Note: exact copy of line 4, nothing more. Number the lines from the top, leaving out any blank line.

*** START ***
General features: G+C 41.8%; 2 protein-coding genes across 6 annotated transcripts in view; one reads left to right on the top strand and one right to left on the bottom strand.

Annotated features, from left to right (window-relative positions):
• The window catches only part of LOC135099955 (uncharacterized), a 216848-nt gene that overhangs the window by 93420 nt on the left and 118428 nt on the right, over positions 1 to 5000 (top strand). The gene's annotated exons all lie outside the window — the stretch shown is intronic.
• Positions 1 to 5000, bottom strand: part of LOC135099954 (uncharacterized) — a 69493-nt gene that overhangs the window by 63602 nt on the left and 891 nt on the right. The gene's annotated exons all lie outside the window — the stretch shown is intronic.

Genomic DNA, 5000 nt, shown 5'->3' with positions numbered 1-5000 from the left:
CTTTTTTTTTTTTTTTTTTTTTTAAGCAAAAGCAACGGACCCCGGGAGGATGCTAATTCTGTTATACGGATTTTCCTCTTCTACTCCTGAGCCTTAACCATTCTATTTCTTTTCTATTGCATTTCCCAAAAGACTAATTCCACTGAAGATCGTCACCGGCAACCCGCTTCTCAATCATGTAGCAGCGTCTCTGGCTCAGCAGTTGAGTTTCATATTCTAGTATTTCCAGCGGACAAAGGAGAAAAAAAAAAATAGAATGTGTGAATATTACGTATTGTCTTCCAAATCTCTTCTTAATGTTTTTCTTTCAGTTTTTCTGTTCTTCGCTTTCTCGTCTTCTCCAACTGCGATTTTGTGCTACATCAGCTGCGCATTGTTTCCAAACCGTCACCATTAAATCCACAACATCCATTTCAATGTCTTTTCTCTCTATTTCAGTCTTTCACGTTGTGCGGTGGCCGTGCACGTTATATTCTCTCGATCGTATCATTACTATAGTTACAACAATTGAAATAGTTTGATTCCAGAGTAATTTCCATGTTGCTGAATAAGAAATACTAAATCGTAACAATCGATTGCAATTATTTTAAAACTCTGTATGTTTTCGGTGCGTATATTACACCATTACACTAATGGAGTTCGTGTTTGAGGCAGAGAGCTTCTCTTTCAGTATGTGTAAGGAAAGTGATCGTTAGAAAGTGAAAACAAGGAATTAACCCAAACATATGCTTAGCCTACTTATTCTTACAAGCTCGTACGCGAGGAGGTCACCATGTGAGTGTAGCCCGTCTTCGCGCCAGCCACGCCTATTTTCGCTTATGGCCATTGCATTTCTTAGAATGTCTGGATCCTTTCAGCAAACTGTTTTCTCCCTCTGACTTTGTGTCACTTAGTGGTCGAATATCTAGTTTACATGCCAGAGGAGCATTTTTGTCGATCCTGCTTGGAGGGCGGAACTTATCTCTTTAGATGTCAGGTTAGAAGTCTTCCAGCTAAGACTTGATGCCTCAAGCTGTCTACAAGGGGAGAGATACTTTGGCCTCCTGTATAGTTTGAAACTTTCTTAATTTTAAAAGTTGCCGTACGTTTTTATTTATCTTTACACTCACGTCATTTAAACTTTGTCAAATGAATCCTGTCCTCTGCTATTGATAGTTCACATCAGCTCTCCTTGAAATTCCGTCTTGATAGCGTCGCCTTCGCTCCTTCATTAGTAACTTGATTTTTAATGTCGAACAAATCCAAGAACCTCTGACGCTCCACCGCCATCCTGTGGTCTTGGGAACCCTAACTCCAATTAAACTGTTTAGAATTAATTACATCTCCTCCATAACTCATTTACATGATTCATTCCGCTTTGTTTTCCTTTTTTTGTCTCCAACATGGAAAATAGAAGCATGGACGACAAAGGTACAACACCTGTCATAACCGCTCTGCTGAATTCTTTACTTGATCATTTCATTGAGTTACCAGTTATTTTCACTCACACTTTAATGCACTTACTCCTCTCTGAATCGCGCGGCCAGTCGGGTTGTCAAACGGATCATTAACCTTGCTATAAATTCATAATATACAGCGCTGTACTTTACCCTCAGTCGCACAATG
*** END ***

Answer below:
• Positions 1 to 5000, bottom strand: part of LOC135099954 (uncharacterized) — a 69493-nt gene that overhangs the window by 63602 nt on the left and 891 nt on the right. The gene's annotated exons all lie outside the window — the stretch shown is intronic.